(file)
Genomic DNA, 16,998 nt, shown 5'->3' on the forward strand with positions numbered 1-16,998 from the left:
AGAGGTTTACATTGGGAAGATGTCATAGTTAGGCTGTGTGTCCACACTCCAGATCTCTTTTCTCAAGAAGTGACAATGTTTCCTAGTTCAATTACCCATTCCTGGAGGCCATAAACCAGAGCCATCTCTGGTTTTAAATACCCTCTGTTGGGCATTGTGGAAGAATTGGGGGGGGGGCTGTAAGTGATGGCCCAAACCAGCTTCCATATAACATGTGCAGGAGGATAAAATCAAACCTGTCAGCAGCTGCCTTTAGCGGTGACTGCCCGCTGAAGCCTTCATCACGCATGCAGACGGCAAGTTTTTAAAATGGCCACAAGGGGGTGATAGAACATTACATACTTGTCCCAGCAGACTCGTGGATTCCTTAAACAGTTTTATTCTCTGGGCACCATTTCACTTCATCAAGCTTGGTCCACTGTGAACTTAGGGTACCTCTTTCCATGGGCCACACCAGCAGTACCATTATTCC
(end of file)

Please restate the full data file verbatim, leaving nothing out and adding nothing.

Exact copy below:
Genomic DNA, 16,998 nt, shown 5'->3' on the forward strand with positions numbered 1-16,998 from the left:
AGAGGTTTACATTGGGAAGATGTCATAGTTAGGCTGTGTGTCCACACTCCAGATCTCTTTTCTCAAGAAGTGACAATGTTTCCTAGTTCAATTACCCATTCCTGGAGGCCATAAACCAGAGCCATCTCTGGTTTTAAATACCCTCTGTTGGGCATTGTGGAAGAATTGGGGGGGGGGCTGTAAGTGATGGCCCAAACCAGCTTCCATATAACATGTGCAGGAGGATAAAATCAAACCTGTCAGCAGCTGCCTTTAGCGGTGACTGCCCGCTGAAGCCTTCATCACGCATGCAGACGGCAAGTTTTTAAAATGGCCACAAGGGGGTGATAGAACATTACATACTTGTCCCAGCAGACTCGTGGATTCCTTAAACAGTTTTATTCTCTGGGCACCATTTCACTTCATCAAGCTTGGTCCACTGTGAACTTAGGGTACCTCTTTCCATGGGCCACACCAGCAGTACCATTATTCC